The tomatoes are red,
The potatoes are brown,
All the crops are ripe,
And we're leaving town.
It happens every summer. The vegetable garden hits its peak just as we hit the beach. Most of the tomatoes turns bright red the same week my body does. I always miss the harvest.
This year is no exception. We leave for vacation tomorrow morning. By midafternoon, I suspect, word will have spread through the garden -- via the grapevine -- that the humans are gone. Then one of the plants will tell a corny joke, causing the vegetables and fruits to laugh so hard they fall off their stems and drop to the ground, which is where I'll find them when I return.
Bumper crops never grace my garden until my bumper leaves town.
This bothers me. I dislike the idea of abandoning my back yard at its greatest time of need, and mine of greed. How can all of this food be coming just as I am going? I am mad at the tomatoes, which balked at ripening during one of the hottest Julies on record, but are blushing nicely now in much cooler temperatures. Meanwhile, the cucumbers, supposedly two weeks shy of harvest, are producing already.
The tomatoes are late. The cukes are early. Zucchini forever. Go figure.
It gets worse. The peach tree, a sweet young thing, is groaning under the weight of its first full harvest. Last year we picked and savored a dozen yummy peaches. This year the tree produced hundreds of fruits, and they are ripe now.
Some of the peaches will be packed for the seashore, to be eaten as snacks on the sand. Others will be thrust upon neighbors, along with a zucchini or two. People are more inclined to accept summer squash when you sweeten the pot.
Alas, I am unable to preserve the remainder of the peach crop. There is no room in the car for canning equipment, according to my wife, whose tone of voice precluded my pursuing the matter.
In the front yard stands a recalcitrant plum tree, which has decided to bear fruit for the first time in five years. The tree seems to have reserved its strength for one memorable harvest. Thousands of prune plums droop from its branches in clusters, like Christmas ornaments hung there by a 3-year-old. I am in awe of this purple mountain's majesty.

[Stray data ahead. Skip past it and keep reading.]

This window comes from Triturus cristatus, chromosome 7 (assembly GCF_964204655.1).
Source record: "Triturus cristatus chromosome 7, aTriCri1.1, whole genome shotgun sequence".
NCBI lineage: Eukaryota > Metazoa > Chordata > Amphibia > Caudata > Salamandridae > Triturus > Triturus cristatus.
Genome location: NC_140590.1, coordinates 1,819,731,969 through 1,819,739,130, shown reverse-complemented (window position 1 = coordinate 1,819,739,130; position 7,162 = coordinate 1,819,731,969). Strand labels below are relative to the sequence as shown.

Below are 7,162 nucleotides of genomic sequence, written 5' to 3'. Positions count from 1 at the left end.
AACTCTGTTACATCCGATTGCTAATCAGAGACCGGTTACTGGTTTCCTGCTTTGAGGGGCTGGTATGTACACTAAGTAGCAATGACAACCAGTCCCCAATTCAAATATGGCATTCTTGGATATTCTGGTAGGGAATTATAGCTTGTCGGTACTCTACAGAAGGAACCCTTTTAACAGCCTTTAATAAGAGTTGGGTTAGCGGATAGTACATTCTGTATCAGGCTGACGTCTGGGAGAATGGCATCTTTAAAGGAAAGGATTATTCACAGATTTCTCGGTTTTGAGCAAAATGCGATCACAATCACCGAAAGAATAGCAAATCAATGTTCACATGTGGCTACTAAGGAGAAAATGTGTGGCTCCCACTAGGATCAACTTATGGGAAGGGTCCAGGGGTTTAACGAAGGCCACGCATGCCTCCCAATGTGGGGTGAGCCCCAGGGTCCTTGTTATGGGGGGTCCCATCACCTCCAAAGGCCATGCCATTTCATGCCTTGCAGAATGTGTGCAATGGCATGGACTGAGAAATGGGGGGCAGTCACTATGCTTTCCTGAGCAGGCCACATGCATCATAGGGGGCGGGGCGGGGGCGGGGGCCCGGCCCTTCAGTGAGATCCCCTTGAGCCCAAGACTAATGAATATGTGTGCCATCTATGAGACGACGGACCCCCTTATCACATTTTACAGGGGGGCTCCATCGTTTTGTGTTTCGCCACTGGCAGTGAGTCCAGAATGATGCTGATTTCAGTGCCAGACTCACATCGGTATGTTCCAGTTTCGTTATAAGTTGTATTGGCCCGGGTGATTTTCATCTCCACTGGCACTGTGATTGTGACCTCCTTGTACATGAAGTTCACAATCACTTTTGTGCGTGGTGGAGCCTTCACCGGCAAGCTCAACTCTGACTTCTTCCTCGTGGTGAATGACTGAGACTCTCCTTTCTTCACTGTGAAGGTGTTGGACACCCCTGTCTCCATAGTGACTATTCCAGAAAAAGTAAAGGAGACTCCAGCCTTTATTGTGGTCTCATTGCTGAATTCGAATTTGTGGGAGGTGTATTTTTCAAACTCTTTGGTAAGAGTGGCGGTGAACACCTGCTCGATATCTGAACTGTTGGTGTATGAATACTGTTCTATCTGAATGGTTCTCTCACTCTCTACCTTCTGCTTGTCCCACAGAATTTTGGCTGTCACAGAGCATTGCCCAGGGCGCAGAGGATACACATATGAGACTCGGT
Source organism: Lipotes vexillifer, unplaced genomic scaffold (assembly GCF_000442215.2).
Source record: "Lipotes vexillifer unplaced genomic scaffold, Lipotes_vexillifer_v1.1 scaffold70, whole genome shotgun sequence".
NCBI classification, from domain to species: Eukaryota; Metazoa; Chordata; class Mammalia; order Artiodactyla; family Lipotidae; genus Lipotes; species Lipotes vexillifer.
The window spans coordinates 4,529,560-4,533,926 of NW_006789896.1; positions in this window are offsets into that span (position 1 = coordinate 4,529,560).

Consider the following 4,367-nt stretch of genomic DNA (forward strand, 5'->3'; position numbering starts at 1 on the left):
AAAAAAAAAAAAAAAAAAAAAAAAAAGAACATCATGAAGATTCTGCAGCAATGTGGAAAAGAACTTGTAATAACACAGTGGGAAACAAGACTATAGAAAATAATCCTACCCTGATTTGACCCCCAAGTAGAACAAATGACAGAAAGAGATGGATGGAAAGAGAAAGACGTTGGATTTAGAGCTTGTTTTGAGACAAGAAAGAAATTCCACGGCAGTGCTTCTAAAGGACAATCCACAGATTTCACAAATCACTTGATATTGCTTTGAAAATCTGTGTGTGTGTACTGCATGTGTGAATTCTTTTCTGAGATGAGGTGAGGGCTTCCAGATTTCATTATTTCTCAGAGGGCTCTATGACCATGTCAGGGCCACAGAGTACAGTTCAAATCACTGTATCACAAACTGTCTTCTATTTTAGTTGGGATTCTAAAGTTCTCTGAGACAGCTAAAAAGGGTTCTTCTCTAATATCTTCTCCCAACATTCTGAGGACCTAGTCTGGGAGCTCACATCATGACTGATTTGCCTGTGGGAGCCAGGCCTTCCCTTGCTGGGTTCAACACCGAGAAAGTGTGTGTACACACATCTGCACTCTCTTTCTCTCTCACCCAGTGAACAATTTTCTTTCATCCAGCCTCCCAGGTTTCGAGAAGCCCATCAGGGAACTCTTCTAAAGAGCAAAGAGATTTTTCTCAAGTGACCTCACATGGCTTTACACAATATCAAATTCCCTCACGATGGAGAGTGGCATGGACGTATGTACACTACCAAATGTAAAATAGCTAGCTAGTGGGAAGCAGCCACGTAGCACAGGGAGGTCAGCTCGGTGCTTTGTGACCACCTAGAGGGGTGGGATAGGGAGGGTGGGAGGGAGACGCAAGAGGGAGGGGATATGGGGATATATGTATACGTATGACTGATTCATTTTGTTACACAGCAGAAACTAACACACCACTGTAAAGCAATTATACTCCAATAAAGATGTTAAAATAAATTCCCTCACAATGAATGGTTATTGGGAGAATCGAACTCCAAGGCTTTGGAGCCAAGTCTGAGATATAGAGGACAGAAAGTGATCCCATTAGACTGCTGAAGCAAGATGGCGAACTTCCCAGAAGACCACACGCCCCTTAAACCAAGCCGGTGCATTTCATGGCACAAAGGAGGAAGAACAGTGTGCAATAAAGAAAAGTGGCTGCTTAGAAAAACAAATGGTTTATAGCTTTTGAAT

I picked and ate the first ripe plum yesterday; the rest are close behind.
"How did it taste?" my wife asked.
"Great," I said. "Is it too late to get our vacation deposit back?"
The apples should be the least of my worries in August; their due date is six weeks hence. So what happens? Two days before our vacation, a limb falls off my favorite tree, a Golden Delicious. Not any limb, mind you, the biggest limb. It crashed to the ground, carrying 374 green apples to their doom. I counted as I gathered them in bushel baskets and stored them in the basement, where the apples will stay until they become applesauce. Several unlucky apples on which the branch landed were mush already.
Disgusted, I stalked into the house.
"I can't believe this happened now," I said.
"It's your own fault," my wife said. "There were too many apples on that branch. You didn't thin them properly last spring. You were being piggy. Piggy-piggy-piggy!"
She was right, of course. I have learned a valuable lesson. Next year will be different.
Next year, I will thin the tree to have fewer apples.
Next year, I will plant the tomatoes later and the cucumbers earlier.
Next year, I will plan our getaway around the peach and plum harvests.
And next year, when we are preparing to leave for vacation, I will hide the canning equipment where the spare tire should be. Just in case.